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Global economy to slow, tensions to ease in 2020: report

Global economy to slow, tensions to ease in 2020: report

Global economic growth is likely to fall to just over 3 per cent in 2019 and 2020 from 3.8 per cent in 2018, while easing US-China trade tensions would lead to a ‘noisy ceasefire’ for the US election year, according to a new 2020 outlook report, which projected ‘a bottoming of economic growth’ in spring, as trade tensions fade and recession risk remains lower.
Meanwhile, global inflation will dip to 2.7 per cent by 2021 from 3.1 per cent this year, the report by Bank of America Merrill Lynch Global Research said.
“A trade war ceasefire, a super preemptive Fed and aggressive easing from China together suggest relatively low recession risk in 2020,” Ethan Harris, head of global economics at the organisation said.

“The new year and decade begin near the tail end of the longest bull market on record, and despite recent strong gains, investor anxiety remains at a high level,” Candace Browning, head of BofA Merrill Lynch Global Research, said in the report.
“Many of the driving factors – central bank policy, globalization, oil – have peaked, and new economic paradigms are emerging in response to a different set of challenges facing the world’s social, environment, political and economic systems,” she noted.
As the global economy and US-China trade frictions have been approaching ‘the eye of the storm’, Harris said he expected a noisy ceasefire for the US election year and he remained optimistic over a potential ‘mini deal’, as trade tensions seem to be de-escalating earlier than expected.

“Right now we’re reaching a point where the Trump administration has a strong incentive to do some kind of deal. There’s an election year coming up. The economy is slowing down,” he elaborated, according to information posted on the website of the economic and commercial counsellor’s office of the Chinese Embassy in South Africa.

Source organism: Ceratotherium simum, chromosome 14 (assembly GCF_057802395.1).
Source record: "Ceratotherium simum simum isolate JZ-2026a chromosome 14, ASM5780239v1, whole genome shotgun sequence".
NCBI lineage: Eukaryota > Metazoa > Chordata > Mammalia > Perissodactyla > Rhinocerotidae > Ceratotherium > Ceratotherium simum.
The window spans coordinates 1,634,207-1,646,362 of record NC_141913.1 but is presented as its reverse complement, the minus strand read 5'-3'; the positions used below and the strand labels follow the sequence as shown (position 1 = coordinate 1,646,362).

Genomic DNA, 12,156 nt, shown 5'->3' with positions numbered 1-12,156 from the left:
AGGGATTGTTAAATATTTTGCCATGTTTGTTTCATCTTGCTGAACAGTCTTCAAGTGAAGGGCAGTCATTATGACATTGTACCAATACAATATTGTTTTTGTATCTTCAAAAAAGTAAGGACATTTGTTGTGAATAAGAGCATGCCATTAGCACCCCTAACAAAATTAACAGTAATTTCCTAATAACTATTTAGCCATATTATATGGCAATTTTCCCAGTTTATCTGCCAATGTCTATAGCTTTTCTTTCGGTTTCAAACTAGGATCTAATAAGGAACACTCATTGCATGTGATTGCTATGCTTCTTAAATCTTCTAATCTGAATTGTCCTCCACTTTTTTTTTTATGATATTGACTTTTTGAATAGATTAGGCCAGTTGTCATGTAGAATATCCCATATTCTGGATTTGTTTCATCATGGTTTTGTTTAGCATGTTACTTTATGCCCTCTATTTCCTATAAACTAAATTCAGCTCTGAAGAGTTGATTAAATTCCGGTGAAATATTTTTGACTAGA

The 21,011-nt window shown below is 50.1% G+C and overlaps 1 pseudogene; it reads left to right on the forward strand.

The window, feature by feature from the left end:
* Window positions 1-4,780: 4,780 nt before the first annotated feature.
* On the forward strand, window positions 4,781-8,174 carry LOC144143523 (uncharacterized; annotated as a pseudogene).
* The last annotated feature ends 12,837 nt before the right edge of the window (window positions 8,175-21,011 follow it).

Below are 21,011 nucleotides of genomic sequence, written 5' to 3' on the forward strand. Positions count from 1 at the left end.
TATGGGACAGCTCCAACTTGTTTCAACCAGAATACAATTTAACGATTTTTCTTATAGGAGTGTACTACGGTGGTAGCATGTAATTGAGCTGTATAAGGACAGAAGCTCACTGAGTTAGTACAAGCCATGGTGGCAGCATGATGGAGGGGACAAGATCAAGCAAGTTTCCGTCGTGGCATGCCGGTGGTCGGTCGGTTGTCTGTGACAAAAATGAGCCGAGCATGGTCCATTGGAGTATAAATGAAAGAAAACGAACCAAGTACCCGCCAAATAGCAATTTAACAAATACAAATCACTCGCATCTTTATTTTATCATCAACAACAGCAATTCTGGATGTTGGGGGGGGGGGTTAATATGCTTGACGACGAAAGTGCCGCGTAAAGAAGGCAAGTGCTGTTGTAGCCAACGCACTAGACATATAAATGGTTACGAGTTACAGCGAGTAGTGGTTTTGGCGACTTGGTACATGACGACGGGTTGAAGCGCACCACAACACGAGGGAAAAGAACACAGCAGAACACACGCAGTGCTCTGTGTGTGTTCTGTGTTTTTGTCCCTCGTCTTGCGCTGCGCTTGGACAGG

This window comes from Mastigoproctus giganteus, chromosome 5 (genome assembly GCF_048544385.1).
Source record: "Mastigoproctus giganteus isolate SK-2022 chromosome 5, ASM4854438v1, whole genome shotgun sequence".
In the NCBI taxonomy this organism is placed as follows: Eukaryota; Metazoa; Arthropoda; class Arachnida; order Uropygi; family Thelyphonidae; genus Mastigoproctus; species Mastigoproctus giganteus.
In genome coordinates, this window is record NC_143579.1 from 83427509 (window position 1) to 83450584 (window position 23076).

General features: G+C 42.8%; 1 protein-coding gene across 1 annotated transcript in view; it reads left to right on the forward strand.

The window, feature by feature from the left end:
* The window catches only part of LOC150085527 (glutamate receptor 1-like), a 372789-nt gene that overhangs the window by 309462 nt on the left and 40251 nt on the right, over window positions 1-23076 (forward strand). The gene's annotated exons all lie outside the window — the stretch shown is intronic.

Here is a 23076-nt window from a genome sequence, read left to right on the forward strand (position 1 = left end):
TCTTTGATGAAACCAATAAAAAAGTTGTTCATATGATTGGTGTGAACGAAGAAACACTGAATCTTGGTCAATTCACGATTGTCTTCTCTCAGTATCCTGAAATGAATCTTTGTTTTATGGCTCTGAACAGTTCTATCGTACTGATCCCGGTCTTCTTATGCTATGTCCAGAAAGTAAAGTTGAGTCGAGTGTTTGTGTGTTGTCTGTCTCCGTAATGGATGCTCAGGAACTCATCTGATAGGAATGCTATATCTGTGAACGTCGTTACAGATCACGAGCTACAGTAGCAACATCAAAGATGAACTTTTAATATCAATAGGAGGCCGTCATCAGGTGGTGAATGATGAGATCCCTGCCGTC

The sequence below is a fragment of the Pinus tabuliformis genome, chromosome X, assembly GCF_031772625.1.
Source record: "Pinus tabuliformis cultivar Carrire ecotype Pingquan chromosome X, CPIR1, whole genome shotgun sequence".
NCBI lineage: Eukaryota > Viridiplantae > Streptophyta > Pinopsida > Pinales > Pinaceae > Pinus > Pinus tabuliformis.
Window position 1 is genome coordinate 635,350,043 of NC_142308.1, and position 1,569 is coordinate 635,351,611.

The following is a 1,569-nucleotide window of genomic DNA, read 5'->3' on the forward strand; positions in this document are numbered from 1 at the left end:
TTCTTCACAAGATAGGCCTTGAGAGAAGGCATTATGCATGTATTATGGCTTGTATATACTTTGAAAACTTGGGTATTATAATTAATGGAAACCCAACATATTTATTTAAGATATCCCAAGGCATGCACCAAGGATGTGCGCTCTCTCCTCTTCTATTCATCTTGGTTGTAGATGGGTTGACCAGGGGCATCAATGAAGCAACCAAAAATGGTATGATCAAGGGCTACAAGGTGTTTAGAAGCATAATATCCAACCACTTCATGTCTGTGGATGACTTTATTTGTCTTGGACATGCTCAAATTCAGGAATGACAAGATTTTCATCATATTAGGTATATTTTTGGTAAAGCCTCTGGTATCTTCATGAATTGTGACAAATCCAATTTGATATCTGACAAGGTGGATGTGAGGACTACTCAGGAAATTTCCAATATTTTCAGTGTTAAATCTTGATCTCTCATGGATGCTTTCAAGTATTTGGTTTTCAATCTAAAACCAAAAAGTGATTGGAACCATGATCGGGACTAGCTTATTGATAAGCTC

“The last round of tariffs is mainly on consumer products, which is a politically risky set of tariffs. So we think the incentive to strike a deal is quite high,” Harris added.

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“An interim, skinny US-China trade deal should temporarily relieve trade concerns ahead of the US presidential election and pave the way for a midyear, mini-boost in global growth led by US rates and a weaker dollar,” said the report.
Yet Harris voiced concern that trade headwind may well return after the US election.
The lackluster forecast of global growth indicates that the slackness is ‘broad-based’, as nearly every major economy has performed worse than expected this year and the global manufacturing sector has been heavily hit, mainly due to the trade tensions, said the report.
Regionally speaking, the institute forecasts the European economy to grow by 1 per cent in 2020 despite challenging external conditions, while its core inflation would inch higher to 1.3 per cent in the year ahead.

It also pointed out that the outlook for emerging market economies largely depends on the developments of US-China trade scenarios in 2020.

“Total emerging market returns of 7.1 per cent in local debt are forecast, but only 2.6 per cent for external debt. Latin America is mounting a cyclical recovery, likely led by Brazil and Andean economies, while Argentina’s new government faces extreme economic challenges,” said the report.
The US gross domestic product (GDP) is estimated to pull back to trend, with growth averaging 1.7 per cent over the next two years, and inflation should be muted, with core personal consumption expenditure (PCE) inflation at around 2 per cent by the end of 2020.

Looking ahead to 2020, the US economy is vulnerable to external shocks and uncertainty caused by the trade tensions and the presidential election, but the baseline is for the economic recovery to continue, according to Michelle Meyer, head of US economics at the organisation.
The research team also found that the world’s central banks responded to weakness in growth and inflation by cutting rates, with 24 of 39 central banks covered in the report easing their policies this year.

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